In the previous post, we ran through the setup steps including installing an Azure Analysis Services instance and the On-Premises Gateway. In this post, let’s continue with the next steps, including using SSDT to create a new Analysis Services project which uses a local SQL Server data source and deploying to Azure Analysis Services.
Setting up SSDT
Firstly, if you haven’t already, you’ll need to install Visual Studio with the SQL Server Data Tools add-in. The suggested installation order to avoid any errors is;
- Install SQL Server (unless your data source is running on a different machine). You can get a free trial edition of SQL Server here.
- Install Visual Studio 2017 from here. You can choose the free Community Edition. Note, during install, make sure you chose the Data Storage and Processing option
- Install SQL Server Data Tools for Visual Studio 2017 from here. This will enable you to create projects for SQL Server Integration Services, Analysis Services and Reporting Services
After installation, open Visual Studio 2017 and create a new Analysis Services Tabular Project.
Creating a Tabular Model Project
Next, choose the Integrated workspace option and SQL Server 2017 / Azure Analysis Services (1400) for the compatibility level.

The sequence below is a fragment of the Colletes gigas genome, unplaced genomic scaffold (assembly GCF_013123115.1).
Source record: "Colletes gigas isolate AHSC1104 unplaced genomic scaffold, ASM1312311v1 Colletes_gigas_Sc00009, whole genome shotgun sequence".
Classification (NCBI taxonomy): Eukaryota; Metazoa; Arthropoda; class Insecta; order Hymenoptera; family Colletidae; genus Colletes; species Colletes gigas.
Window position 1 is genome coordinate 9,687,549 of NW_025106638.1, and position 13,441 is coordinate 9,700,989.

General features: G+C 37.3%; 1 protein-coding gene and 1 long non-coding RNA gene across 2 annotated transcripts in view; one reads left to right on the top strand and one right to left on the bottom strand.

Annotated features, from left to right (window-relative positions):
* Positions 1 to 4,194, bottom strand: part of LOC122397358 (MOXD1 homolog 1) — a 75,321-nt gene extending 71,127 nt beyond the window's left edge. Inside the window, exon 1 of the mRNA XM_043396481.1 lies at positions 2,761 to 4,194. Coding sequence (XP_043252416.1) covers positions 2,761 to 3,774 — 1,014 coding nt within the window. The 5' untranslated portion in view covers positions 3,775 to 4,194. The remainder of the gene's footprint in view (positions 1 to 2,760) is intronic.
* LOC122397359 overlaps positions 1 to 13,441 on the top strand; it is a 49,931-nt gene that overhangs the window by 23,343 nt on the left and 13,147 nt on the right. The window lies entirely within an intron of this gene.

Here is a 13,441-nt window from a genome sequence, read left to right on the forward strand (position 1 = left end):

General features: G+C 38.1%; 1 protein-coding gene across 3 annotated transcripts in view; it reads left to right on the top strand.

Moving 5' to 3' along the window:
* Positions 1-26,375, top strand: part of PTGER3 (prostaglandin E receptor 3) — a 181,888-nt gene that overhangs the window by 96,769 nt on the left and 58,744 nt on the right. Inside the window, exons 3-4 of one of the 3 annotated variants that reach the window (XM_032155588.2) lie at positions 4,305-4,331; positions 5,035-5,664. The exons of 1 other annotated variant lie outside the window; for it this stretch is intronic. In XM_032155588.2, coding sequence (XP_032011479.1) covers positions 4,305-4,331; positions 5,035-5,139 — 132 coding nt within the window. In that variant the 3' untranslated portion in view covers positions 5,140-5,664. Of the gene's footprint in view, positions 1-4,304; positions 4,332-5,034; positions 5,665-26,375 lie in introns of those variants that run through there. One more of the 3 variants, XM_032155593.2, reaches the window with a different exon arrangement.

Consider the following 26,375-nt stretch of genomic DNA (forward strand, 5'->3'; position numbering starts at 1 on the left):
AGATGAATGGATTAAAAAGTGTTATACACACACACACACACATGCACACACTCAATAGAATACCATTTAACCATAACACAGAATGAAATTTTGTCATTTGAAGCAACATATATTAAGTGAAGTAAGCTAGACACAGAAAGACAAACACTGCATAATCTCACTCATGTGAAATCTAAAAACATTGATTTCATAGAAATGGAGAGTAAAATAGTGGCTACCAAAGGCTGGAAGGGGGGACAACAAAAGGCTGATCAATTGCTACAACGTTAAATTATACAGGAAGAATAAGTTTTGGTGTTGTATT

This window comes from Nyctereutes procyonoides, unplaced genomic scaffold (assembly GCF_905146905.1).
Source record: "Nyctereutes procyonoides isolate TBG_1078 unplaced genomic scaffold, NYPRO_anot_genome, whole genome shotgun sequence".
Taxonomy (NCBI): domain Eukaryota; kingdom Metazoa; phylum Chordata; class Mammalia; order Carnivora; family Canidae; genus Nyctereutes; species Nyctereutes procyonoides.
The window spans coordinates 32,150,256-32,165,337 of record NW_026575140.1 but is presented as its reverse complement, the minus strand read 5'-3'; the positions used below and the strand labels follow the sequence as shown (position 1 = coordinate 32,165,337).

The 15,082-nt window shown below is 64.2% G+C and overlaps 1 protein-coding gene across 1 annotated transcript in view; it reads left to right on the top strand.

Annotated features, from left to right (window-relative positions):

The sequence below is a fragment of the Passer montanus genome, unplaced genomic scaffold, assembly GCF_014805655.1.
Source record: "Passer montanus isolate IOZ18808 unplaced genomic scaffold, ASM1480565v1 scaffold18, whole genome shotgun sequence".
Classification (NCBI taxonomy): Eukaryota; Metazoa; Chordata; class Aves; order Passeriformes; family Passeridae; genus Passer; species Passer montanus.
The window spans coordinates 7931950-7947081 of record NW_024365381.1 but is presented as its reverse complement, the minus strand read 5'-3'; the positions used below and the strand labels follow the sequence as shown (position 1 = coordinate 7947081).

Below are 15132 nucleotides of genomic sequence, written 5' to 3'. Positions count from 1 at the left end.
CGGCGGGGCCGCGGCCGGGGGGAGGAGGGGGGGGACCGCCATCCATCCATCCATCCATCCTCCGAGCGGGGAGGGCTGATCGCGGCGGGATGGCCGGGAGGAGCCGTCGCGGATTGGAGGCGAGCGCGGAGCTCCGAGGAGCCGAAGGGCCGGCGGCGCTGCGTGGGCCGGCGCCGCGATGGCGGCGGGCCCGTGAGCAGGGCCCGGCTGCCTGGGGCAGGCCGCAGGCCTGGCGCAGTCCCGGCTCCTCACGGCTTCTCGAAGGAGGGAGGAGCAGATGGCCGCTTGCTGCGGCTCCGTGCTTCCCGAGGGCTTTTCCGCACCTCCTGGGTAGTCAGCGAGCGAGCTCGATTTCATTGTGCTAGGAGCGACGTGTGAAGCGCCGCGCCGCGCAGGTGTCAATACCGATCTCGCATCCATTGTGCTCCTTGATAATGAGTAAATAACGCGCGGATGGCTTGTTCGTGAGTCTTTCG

If you’re unfamiliar with creating Tabular model projects, there’s a full tutorial available here. Note; when adding the data source to the project, make sure you use the full servername, rather than “localhost” or “.”, to ensure the Gateway machine can resolve the SQL Server name when refreshing the source.
When development is complete, ensure the Deployment Server property contains the Azure Analysis Services servername, which you can get from the Overview page of your AAS instance in the Azure portal.
To deploy to Azure Analysis Services, right-click on the project and choose deploy. When deploying, you may be prompted to enter your account. Enter your organizational account and password, for example firstname.lastname@example.org. This account must be an Administrator in AAS, which you can check in the Azure Portal by opening the Analysis Services Admins section of your AAS instance.
Once deployed, you can browse your deployed models. In the Azure portal, click the Manage blade under Models in your AAS instance, and chose to open the model in the tool of your choice.
If you’re doing following this as a learning exercise, make sure you pause AAS when you’re finished, to stop the billing. Another great benefit of Azure PaaS services!
In the next post, we’ll configure the deployed model to automatically refresh using the On-Premises Data Gateway.